They’re also fairly simple to make!! It is key you use finely chopped chocolate from a bar and not chocolate chips. It’s annoying, because bar chocolate is considerably more expensive, but chips contain stabilizers that interfere with melting and will not make for good truffles. Heat heavy cream to a simmer, and steep in a tiny bit of instant espresso powder. Pour it over the white chocolate and stir gently to melt it, adding a touch of butter, vanilla, and 3 full tablespoons of Irish whiskey. Once you have a creamy smooth filling, place it in the refrigerator until it firms up, roll it into balls, and dip each into semisweet chocolate. About an hour of chilling later, you’ll have one of the greatest chocolates you’ve ever tasted. Four dozen of them, actually.
These truffles freeze extremely well, making them great for prepping ahead or you know, stockpiling. The whiskey prevents the filling from solidifying, so they can even be eaten straight from the freezer. While I had St. Patrick’s Day in mind when first making these truffles, they are simply too good to associate them with any one day. Irish Cream Truffles are a new year-round favorite in my kitchen, and will be in yours as well!
Irish Cream Truffles
Yields 4 dozen truffles
Melt-in-your-mouth white chocolate truffles flavored with Irish whiskey and a touch of coffee, then coated in semisweet chocolate.
- 14 oz. white chocolate, finely chopped
- 3/4 cup heavy cream
- 1/2 tsp. instant espresso powder
- 1 Tbs. (14g) unsalted butter, softened
- 1/2 tsp. vanilla extract
- 3 Tbs. Irish whiskey
- Dash of salt
- 7oz. semisweet chocolate, finely chopped
Place the finely chopped white chocolate into a medium bowl. Set aside.
In a saucepan, combine the heavy cream and espresso powder over medium heat. Bring to a simmer, stirring to dissolve the espresso. Once bubbling, remove the pan from the heat and immediately pour the cream over the chocolate. Add the butter to the bowl.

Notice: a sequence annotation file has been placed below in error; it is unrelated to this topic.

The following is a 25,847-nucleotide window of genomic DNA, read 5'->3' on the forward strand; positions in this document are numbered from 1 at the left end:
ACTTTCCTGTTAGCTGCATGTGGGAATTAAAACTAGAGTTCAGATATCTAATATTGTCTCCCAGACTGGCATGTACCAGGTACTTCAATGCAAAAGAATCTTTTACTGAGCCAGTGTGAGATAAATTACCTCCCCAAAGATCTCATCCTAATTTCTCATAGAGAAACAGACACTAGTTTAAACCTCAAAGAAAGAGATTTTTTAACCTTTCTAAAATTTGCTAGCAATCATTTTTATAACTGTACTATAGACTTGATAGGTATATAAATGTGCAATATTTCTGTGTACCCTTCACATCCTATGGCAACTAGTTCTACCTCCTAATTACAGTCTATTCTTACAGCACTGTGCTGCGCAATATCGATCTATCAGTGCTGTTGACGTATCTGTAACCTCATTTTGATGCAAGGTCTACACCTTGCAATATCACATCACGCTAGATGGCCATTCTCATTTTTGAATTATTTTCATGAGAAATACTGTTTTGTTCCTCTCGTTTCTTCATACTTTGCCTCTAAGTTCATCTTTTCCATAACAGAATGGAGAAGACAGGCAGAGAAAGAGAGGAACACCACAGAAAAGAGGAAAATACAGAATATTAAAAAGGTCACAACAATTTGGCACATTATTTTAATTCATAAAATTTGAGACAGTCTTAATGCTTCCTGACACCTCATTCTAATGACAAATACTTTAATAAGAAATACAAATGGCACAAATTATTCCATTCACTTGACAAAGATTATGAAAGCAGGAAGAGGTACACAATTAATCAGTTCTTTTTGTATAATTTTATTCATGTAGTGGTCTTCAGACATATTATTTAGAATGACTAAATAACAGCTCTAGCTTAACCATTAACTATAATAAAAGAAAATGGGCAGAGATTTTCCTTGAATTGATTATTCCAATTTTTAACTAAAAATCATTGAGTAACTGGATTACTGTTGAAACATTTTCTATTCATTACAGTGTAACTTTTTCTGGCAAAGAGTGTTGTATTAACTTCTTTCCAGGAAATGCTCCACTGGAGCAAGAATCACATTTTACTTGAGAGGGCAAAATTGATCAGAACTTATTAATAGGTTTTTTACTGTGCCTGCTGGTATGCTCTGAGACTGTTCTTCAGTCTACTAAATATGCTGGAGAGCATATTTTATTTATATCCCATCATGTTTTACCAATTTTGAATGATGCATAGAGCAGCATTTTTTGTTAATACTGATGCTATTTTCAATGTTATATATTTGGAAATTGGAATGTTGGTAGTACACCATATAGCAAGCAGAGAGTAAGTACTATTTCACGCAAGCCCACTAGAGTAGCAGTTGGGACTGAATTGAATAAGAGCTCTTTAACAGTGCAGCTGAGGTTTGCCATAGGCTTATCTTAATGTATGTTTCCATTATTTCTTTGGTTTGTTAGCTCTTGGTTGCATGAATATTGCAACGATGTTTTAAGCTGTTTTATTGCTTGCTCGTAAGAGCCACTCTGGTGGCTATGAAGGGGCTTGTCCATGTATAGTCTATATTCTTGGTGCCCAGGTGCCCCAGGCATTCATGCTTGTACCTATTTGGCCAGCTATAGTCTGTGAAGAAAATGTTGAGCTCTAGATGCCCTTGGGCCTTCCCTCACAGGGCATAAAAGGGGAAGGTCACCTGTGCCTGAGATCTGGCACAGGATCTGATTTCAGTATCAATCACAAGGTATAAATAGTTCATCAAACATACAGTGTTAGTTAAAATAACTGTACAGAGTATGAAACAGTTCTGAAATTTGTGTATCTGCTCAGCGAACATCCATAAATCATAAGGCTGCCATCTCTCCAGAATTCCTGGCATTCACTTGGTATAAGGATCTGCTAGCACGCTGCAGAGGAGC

Gently stir the cream into the chocolate until it is fully melted. Add the vanilla, whiskey, and salt, and continue to stir until the mixture is completely smooth. Scrape down the sides of the bowl, then lay a sheet of plastic wrap directly on top, so that it is touching the surface of the chocolate. Refrigerate for two to three hours until firm.
Once the filling has chilled, line two large baking sheets with parchment paper or silicone baking mats.
Working quickly, roll the chocolate into balls, using a generous tablespoon for each. You should have about 48. Once one pan is full, place it in the freezer while you finish the second. Place the second in the freezer as well while you melt the semisweet chocolate.
Place the semisweet chocolate in a microwave safe bowl and melt in 2o-second increments, stirring between each. Alternately, you may use a double boiler to melt the chocolate, but does anyone actually have one of those?
Once the chocolate is fully smooth, remove the balls of filling from the freezer. Using candy tipping tools or a fork, dip each ball in the melted chocolate then return it to its place on the baking sheet. Once all the balls are coated, refrigerate for at least an hour until the shells have hardened.
When set, transfer the truffles to an airtight container and keep stored in the refrigerator or freezer.